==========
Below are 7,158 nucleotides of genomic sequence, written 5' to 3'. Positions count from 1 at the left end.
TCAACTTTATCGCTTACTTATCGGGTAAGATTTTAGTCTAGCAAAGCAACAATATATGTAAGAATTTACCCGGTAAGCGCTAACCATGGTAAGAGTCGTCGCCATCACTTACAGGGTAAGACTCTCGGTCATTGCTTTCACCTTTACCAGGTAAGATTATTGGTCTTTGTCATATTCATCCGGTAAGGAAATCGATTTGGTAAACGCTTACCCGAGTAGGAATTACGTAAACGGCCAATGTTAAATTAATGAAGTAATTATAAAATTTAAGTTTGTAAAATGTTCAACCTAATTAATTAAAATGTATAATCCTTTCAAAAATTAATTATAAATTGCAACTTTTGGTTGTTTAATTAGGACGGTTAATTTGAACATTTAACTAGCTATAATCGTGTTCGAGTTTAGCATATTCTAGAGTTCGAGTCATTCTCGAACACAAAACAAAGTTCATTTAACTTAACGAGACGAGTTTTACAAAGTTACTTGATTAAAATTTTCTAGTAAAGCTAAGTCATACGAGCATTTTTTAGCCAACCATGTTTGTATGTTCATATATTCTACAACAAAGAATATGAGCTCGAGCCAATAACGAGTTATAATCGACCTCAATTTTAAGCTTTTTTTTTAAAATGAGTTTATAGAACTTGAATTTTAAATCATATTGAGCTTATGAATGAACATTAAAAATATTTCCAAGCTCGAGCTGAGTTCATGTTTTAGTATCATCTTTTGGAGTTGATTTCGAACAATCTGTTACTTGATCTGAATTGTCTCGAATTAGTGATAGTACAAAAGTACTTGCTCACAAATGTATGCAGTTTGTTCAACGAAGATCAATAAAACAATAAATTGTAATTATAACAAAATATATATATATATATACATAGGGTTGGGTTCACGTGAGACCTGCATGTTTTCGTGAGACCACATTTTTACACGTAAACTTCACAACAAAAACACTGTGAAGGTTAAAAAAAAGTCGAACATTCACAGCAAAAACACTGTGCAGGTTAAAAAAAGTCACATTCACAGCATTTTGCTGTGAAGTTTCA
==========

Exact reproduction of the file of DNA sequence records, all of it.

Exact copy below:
Below are 7,158 nucleotides of genomic sequence, written 5' to 3'. Positions count from 1 at the left end.
TCAACTTTATCGCTTACTTATCGGGTAAGATTTTAGTCTAGCAAAGCAACAATATATGTAAGAATTTACCCGGTAAGCGCTAACCATGGTAAGAGTCGTCGCCATCACTTACAGGGTAAGACTCTCGGTCATTGCTTTCACCTTTACCAGGTAAGATTATTGGTCTTTGTCATATTCATCCGGTAAGGAAATCGATTTGGTAAACGCTTACCCGAGTAGGAATTACGTAAACGGCCAATGTTAAATTAATGAAGTAATTATAAAATTTAAGTTTGTAAAATGTTCAACCTAATTAATTAAAATGTATAATCCTTTCAAAAATTAATTATAAATTGCAACTTTTGGTTGTTTAATTAGGACGGTTAATTTGAACATTTAACTAGCTATAATCGTGTTCGAGTTTAGCATATTCTAGAGTTCGAGTCATTCTCGAACACAAAACAAAGTTCATTTAACTTAACGAGACGAGTTTTACAAAGTTACTTGATTAAAATTTTCTAGTAAAGCTAAGTCATACGAGCATTTTTTAGCCAACCATGTTTGTATGTTCATATATTCTACAACAAAGAATATGAGCTCGAGCCAATAACGAGTTATAATCGACCTCAATTTTAAGCTTTTTTTTTAAAATGAGTTTATAGAACTTGAATTTTAAATCATATTGAGCTTATGAATGAACATTAAAAATATTTCCAAGCTCGAGCTGAGTTCATGTTTTAGTATCATCTTTTGGAGTTGATTTCGAACAATCTGTTACTTGATCTGAATTGTCTCGAATTAGTGATAGTACAAAAGTACTTGCTCACAAATGTATGCAGTTTGTTCAACGAAGATCAATAAAACAATAAATTGTAATTATAACAAAATATATATATATATATACATAGGGTTGGGTTCACGTGAGACCTGCATGTTTTCGTGAGACCACATTTTTACACGTAAACTTCACAACAAAAACACTGTGAAGGTTAAAAAAAAGTCGAACATTCACAGCAAAAACACTGTGCAGGTTAAAAAAAGTCACATTCACAGCATTTTGCTGTGAAGTTTCA